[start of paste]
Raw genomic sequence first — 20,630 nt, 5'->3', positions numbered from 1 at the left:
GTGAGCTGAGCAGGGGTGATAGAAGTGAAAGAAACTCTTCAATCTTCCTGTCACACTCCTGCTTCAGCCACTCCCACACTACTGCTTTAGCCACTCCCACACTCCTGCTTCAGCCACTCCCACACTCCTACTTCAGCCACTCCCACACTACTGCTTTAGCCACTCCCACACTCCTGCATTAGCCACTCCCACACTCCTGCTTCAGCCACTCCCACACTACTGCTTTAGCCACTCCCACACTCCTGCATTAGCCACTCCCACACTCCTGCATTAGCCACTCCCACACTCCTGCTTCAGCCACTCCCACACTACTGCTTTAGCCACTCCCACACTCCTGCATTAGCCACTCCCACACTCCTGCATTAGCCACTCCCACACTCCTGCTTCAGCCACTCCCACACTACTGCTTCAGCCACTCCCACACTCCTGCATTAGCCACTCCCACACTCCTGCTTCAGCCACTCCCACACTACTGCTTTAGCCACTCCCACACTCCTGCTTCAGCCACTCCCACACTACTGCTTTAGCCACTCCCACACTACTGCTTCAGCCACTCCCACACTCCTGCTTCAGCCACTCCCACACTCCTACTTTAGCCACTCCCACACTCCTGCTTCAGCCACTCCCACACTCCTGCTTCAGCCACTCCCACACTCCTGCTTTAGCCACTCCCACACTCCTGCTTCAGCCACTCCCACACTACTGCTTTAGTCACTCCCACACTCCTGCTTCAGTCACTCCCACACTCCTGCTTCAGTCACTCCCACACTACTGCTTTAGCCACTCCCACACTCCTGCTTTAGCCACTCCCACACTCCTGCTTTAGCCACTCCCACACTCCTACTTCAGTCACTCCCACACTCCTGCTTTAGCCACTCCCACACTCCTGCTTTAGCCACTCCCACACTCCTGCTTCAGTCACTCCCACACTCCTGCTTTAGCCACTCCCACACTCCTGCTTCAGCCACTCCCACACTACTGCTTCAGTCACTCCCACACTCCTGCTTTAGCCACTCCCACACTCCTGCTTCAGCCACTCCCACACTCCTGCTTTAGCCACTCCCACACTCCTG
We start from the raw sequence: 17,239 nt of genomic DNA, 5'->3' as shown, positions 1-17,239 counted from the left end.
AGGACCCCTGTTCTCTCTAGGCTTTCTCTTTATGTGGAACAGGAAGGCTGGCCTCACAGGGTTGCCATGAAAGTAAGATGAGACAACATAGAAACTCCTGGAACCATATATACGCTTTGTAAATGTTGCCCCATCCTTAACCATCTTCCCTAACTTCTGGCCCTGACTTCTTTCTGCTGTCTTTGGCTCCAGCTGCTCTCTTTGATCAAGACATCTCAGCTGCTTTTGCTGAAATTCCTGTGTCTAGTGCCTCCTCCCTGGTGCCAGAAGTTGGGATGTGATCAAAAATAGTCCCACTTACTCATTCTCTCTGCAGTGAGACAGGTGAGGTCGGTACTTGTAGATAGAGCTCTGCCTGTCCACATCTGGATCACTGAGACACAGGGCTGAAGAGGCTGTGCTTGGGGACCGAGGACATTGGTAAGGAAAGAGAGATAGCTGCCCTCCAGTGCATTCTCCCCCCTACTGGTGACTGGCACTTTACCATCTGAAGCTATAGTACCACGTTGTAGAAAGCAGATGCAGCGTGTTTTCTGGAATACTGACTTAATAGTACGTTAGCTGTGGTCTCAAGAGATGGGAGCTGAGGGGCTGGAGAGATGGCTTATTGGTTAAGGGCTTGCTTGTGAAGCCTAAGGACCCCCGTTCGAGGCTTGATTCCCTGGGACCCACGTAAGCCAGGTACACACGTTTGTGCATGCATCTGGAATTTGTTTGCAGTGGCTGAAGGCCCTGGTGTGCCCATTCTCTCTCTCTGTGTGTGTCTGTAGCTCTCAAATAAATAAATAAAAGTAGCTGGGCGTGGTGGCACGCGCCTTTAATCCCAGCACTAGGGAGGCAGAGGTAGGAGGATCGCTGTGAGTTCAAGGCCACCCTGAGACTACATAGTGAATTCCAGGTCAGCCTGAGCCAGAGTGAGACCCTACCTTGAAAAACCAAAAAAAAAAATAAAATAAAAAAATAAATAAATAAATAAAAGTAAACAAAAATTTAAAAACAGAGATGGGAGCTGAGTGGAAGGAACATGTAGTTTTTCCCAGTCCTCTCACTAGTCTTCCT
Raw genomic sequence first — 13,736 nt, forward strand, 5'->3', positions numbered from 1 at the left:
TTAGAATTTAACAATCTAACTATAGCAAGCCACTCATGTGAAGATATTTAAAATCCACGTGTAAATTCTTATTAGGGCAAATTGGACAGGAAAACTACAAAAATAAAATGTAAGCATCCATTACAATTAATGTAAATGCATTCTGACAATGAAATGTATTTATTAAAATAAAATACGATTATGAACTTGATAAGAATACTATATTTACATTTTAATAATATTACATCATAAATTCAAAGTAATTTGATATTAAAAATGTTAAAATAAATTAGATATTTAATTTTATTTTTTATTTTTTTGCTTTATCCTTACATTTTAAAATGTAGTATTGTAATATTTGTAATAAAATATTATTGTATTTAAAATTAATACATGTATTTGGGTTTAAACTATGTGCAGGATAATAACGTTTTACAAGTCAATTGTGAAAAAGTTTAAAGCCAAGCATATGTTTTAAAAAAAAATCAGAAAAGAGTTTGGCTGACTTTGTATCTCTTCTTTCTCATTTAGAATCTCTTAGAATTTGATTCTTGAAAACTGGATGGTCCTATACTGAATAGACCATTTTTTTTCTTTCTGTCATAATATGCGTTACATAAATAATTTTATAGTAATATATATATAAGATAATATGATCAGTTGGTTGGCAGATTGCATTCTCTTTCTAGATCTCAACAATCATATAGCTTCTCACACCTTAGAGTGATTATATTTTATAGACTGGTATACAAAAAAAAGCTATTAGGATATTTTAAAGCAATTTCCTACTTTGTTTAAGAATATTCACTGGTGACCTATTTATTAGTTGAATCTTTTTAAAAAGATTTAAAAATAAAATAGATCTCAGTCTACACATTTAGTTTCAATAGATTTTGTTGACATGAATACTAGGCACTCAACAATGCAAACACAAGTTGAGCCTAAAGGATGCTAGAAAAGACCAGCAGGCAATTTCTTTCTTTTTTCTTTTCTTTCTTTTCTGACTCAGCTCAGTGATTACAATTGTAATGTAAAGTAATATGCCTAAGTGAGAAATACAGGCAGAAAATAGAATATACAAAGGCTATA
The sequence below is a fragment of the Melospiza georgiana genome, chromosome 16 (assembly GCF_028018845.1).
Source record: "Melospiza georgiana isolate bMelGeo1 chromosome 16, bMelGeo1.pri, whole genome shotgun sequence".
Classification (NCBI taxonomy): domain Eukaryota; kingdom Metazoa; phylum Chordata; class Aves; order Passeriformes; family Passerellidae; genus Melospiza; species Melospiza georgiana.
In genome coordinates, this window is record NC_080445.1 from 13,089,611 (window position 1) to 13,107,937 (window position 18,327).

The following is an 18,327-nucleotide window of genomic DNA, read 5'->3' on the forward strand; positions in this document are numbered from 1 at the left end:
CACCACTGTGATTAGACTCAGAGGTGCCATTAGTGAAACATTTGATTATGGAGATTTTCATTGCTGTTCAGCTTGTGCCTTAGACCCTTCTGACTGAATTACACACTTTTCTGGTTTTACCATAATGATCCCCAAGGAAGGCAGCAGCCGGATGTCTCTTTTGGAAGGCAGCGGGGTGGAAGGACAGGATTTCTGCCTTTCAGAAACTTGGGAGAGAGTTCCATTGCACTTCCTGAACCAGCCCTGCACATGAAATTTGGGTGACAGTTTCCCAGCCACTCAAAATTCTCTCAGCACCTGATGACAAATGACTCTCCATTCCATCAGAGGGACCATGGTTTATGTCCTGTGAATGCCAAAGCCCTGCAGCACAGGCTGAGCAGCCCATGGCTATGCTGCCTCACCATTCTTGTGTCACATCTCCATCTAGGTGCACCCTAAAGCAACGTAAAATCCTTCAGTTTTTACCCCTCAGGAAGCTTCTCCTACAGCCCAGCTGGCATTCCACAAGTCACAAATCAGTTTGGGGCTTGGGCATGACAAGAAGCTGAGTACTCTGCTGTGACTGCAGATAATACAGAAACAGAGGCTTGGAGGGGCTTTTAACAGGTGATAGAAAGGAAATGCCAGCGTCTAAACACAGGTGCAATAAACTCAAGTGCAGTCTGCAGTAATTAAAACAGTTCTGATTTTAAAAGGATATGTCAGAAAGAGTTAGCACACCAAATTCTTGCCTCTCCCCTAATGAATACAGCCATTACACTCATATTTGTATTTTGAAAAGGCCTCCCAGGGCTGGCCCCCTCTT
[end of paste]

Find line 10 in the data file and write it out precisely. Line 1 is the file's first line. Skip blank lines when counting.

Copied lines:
In genome coordinates, this window is record NC_080445.1 from 13,089,611 (window position 1) to 13,107,937 (window position 18,327).